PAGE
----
Acupuncture is a branch of Traditional Chinese Medical (TCM) which has been practiced for over 5000 years.
Traditional Chinese Medicine theory holds that Qi (vital energy) flows throughout the body along energetic channels called meridians. Each meridian is also associated with a specific internal organ which reflects the physiological and pathological conditions of that organ. The meridians connect the exterior of the body with the interior.
Acupuncture points are located along these meridians, and when stimulated can relieve pain and restore normal body functions. Acupuncture points have specific locations and effects and have been documented over millenia. From a Western perspective, acupuncture has been shown to stimulate a variety of sensory nerves in the body that transmit the signal through the nervous system to the brain, which then releases various chemicals that produce multiple physiologic effects that activate the body’s homeostatic regulatory mechanisms.
1. Acupressure (manual): The stimulation of acupoints using finger pressure to maintain or improve the acupuncture treatment an animal receives. It is often taught to pet owners to use at home.
2. Acupuncture (needles): Sterile disposable filiform stainless steel needles are typically used. The length and gauge used is determined by the size of the animal, needling technique, and location of the acupoints being treated.
3. Moxibustion (heat): Artemesia vulgaris, or moxa, is a Chinese herb that has been used for centuries to heat acupuncture points. It is used either directly over the acupuncture point without touching it or indirectly attached to the top of a needle. The heat travels down the needle and into the acupoint to stimulate it.
4. Acupuncture (injection): Stimulation of acupoints by injection using various solutions. Solutions injected include vitamins (especially B12 and C), sterile water, physiologic saline, electrolyte solutions, antibiotics, herbal and homeopathic extracts, analgesics, steroidal and nonsteroidal anti-inflammatory agents.
5. Electroacupuncture (electrical current): Electronic alternating current devices provide very strong stimulation to acupuncture points. Acupuncture needles are placed and then electrical leads that fit around the needles are attached. The strength of the stimulus is adjustable. EAP is typically used for acute and chronic pain, and is the technique of choice for intervertebral disc disease with paralysis and other cases where nervous tissue damage is present.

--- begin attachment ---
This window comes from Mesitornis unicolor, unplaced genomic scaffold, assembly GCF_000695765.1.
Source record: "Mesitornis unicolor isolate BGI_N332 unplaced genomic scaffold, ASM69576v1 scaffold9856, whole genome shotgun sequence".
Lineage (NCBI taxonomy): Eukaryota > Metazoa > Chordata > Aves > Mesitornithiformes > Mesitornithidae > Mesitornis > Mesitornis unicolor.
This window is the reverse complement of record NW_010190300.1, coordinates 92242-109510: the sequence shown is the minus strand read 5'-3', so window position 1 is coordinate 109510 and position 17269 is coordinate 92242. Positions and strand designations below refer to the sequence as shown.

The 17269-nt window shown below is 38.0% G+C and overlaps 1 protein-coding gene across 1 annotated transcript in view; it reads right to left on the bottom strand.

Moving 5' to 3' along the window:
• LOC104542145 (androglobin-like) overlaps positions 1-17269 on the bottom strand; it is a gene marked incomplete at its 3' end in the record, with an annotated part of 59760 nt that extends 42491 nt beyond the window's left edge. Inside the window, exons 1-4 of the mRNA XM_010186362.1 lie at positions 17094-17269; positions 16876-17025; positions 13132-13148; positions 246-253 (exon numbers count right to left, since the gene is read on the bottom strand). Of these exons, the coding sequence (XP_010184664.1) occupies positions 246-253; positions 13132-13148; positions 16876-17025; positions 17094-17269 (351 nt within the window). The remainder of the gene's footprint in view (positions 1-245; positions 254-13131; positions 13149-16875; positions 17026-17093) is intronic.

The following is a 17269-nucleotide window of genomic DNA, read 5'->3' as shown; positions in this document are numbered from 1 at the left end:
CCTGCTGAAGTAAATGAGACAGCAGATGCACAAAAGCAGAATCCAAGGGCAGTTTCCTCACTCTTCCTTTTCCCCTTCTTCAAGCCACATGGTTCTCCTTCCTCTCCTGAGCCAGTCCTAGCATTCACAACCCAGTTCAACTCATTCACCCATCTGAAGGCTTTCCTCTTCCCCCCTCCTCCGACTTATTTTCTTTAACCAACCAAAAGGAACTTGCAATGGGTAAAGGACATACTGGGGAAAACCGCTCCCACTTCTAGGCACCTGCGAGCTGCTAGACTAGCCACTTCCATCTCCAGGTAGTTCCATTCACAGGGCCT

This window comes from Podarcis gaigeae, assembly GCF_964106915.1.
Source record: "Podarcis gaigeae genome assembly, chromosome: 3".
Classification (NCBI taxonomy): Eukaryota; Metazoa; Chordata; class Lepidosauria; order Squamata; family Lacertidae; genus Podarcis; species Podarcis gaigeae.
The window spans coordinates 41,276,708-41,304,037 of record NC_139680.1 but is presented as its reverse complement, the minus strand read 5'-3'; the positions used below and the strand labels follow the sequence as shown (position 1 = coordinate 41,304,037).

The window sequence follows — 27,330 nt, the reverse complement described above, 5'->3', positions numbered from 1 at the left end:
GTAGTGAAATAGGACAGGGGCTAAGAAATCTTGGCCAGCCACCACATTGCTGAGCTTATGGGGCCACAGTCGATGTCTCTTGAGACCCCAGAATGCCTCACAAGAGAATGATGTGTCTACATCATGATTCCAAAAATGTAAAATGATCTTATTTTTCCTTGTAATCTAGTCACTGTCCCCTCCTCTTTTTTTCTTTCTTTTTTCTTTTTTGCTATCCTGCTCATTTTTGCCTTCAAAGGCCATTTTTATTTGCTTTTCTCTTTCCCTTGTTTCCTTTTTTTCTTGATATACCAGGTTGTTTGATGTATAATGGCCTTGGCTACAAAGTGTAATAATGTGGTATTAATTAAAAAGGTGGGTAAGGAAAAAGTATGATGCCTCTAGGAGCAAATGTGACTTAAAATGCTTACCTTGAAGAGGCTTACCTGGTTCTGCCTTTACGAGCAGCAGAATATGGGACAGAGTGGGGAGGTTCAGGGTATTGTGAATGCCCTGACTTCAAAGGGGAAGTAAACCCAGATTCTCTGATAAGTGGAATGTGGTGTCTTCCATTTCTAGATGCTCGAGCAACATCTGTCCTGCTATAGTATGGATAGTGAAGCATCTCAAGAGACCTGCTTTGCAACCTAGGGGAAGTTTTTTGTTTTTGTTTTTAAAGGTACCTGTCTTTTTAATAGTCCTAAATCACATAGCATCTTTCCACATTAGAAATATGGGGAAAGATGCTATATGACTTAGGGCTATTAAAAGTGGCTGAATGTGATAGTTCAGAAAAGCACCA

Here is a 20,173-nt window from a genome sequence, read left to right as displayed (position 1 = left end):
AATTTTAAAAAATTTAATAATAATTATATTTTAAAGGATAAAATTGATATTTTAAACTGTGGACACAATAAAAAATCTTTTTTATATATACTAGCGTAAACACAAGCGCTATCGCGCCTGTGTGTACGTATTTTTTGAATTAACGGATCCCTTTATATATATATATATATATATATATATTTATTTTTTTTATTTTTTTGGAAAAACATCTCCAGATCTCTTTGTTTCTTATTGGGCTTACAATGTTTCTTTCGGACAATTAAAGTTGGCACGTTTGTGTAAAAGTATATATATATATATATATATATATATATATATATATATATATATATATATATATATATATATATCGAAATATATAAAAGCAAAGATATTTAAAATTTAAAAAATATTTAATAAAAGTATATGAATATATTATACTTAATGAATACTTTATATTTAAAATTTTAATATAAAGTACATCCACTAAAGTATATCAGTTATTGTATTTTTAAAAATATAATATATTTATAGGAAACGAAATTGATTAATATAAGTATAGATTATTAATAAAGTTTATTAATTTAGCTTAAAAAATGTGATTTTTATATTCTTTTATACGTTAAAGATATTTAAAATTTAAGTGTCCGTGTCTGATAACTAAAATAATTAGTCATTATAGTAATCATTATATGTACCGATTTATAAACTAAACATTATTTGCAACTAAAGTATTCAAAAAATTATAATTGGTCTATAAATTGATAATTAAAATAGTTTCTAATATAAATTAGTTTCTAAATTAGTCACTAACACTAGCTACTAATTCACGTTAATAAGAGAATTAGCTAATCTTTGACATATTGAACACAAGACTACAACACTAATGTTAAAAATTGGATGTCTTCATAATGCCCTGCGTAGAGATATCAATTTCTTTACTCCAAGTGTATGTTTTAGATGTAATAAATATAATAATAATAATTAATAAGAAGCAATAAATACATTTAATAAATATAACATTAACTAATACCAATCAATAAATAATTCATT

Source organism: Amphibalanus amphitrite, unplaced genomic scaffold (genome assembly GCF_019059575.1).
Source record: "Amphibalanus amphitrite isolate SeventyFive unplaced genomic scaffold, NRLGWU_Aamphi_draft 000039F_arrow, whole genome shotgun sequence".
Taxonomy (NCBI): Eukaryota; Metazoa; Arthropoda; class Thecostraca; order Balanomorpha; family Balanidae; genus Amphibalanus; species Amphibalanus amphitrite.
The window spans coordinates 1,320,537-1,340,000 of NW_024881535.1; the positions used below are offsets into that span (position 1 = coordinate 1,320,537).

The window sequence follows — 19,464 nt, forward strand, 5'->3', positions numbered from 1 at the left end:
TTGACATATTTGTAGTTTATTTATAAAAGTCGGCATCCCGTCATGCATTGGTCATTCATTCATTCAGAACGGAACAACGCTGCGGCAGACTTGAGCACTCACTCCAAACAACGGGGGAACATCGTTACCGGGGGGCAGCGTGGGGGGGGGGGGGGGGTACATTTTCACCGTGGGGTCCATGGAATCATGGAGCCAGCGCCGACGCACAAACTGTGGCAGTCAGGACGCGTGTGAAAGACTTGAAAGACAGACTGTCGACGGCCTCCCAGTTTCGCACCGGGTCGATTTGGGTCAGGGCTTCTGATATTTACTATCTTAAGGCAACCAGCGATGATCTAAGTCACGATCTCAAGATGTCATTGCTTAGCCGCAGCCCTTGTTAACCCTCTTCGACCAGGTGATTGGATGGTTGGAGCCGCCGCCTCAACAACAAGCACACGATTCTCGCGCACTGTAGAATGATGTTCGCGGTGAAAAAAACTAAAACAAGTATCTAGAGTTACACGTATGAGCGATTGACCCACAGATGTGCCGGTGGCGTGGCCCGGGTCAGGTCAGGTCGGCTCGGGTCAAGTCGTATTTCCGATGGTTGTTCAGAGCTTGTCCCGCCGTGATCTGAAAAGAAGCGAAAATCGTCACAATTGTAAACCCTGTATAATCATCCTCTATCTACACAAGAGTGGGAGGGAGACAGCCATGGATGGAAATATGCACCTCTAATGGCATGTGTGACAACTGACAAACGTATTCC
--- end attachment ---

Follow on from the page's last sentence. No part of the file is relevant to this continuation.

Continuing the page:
6. Laser Acupuncture (LAP): The use of cold, low intensity lasers to stimulate acupuncture points is achieved by the use of two types of laser: helium-neon gas tube and gallium-arsenite diode (an infrared light emitter). LAP can be done rapidly and is especially useful for acupoints that are in sensitive or dangerous areas of the body.
7. Gold Beads (implantation): Long-term stimulation of acupuncture points can be achieved by implanting gold beads or wire. In general, it is reserved for severe conditions in which other acupuncture techniques have failed and/or Western medicine is not effective. It is also recommended for use in animals that won’t tolerate regular acupuncture treatments, or those that have advanced osteoarthritis. Gold beads are also used to control seizures, gingivitis-stomatitis in the cat and chronic sinusitis-conjunctivitis.
8. Cupping (vacuum): A cupping jar is a small glass bottle with a smooth and rounded mouth used to create a partial vacuum over the skin. The cup is firmly placed over the acupuncture point. The Chinese use this technique to improve blood circulation and relieve pain.
9. Plum Blossom (cutaneous): This technique consists of tapping the skin lightly with a hammer shaped instrument that has a group of needles on the end. One can tap along an entire meridian or tap at a specific acupuncture point. Plum Blossom technique is often used in China to treat chronic dermatologic conditions.
Is acupuncture safe?
Acupuncture is one of the safest forms of medical treatment for animals when it is administered by a properly trained veterinary acupuncturist. Side-effects are rare, and are usually seen in the form of lethargy and or sleepiness for 24 hours following a treatment.
Does acupuncture hurt?
No, most animals pay little attention to the needles being placed, and often get sleepy during treatment especially during electroacupuncture treatment.
How long does an acupuncture treatment last?
Stimulation of an individual acupoint can take as little as 10 seconds or can last up to 60 minutes. It depends on the technique used and the condition treated. A typical treatment lasts 15-20 minutes.
How often will my pet need acupuncture?
The length and frequency of acupuncture depends on the condition and the technique of acupuncture used. Typically, most animals need acupuncture at least once weekly for 4-6 treatments as a minimum.
How long does it take to see the beneficial effects of acupuncture?
This varies from animal to animal. In some cases a response can be seen after one to two treatments; however to achieve a maximal positive response it typically will take approximately 4-6 weekly treatments. Acupuncture treatments build on each other and a series of treatments is necessary. After a maximum response is achieved acupuncture treatments are tapered to a maintenance schedule depending on the individual animal.
Does my pet need maintenance acupuncture?
For chronic cases yes. Acupuncture is typically done weekly until a maximum therapeutic response is achieved and then tapered off to the least number of treatments neccessary to maintain the animals condition.
Why are acupuncture and herbal medicine used together?
Because clinical results can be obtained more quickly by using Chinese herbal medicine and acupuncture together. The combined effects are also stronger which is especially important in the treatment of difficult cases.